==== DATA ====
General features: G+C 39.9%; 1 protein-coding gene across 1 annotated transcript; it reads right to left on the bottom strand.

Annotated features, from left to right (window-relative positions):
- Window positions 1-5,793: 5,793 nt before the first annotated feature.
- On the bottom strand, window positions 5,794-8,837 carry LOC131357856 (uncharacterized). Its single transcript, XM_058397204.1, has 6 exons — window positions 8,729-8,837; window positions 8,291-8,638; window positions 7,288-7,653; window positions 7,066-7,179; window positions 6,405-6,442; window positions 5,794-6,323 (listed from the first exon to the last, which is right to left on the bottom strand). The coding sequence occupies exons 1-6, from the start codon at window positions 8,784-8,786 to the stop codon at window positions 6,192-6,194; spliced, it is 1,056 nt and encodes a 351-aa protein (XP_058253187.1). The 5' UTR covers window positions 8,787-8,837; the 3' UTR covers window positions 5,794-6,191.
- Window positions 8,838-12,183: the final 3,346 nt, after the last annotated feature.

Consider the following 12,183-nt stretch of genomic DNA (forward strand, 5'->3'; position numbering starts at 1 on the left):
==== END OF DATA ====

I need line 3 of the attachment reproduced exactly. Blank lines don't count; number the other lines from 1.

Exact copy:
- Window positions 1-5,793: 5,793 nt before the first annotated feature.